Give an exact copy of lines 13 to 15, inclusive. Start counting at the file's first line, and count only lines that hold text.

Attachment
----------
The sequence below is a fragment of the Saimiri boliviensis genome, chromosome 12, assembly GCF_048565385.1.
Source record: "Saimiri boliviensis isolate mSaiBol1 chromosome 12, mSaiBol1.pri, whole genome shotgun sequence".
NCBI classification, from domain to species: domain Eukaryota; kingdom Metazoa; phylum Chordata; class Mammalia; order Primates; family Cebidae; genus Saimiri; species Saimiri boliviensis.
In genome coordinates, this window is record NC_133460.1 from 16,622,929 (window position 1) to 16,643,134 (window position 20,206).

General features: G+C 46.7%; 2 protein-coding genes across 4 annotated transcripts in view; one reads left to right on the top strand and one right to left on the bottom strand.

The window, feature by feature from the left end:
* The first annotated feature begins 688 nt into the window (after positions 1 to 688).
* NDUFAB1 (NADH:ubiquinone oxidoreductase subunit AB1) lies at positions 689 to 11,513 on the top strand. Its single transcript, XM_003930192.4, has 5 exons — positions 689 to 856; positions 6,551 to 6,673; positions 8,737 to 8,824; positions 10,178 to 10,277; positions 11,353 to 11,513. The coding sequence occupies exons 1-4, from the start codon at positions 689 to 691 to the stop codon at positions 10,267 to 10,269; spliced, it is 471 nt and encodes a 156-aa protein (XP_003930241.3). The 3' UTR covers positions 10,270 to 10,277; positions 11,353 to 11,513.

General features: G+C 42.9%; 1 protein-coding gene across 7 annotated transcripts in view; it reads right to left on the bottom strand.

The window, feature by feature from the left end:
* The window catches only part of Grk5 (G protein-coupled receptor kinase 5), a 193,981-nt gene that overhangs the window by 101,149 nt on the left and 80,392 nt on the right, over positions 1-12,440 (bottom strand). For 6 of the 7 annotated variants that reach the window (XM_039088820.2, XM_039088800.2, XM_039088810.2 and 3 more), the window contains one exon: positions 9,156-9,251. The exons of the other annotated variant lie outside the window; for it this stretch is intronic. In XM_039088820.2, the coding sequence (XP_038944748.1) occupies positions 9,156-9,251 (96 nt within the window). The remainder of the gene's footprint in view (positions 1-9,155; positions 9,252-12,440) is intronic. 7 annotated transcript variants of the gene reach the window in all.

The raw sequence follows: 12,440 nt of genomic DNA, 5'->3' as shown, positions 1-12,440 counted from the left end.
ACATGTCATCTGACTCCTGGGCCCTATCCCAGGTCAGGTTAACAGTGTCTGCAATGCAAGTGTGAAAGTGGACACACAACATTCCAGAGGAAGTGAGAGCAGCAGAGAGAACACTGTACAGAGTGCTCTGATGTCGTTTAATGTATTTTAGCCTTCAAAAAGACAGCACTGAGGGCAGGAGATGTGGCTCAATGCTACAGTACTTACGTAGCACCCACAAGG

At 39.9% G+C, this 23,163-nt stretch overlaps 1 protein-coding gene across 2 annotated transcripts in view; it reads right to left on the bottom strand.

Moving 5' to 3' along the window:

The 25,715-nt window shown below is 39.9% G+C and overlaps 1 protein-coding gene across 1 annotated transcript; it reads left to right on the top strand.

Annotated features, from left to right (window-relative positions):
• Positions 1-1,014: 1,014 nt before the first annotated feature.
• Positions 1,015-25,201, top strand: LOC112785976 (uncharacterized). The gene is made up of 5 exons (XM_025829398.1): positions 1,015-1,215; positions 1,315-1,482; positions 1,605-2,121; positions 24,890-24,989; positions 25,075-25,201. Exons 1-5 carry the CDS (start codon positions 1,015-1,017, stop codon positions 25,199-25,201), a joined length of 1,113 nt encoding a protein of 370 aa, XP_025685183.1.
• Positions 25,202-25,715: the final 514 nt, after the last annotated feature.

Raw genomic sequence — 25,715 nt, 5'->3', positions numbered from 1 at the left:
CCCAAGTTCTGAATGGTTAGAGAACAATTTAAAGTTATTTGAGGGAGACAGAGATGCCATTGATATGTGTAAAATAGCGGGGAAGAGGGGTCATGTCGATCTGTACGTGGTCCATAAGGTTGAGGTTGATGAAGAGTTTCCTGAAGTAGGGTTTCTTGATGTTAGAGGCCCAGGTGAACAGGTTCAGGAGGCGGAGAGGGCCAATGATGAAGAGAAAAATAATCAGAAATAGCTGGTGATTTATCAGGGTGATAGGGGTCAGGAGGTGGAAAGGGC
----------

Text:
ACATGTCATCTGACTCCTGGGCCCTATCCCAGGTCAGGTTAACAGTGTCTGCAATGCAAGTGTGAAAGTGGACACACAACATTCCAGAGGAAGTGAGAGCAGCAGAGAGAACACTGTACAGAGTGCTCTGATGTCGTTTAATGTATTTTAGCCTTCAAAAAGACAGCACTGAGGGCAGGAGATGTGGCTCAATGCTACAGTACTTACGTAGCACCCACAAGG

At 39.9% G+C, this 23,163-nt stretch overlaps 1 protein-coding gene across 2 annotated transcripts in view; it reads right to left on the bottom strand.

Moving 5' to 3' along the window: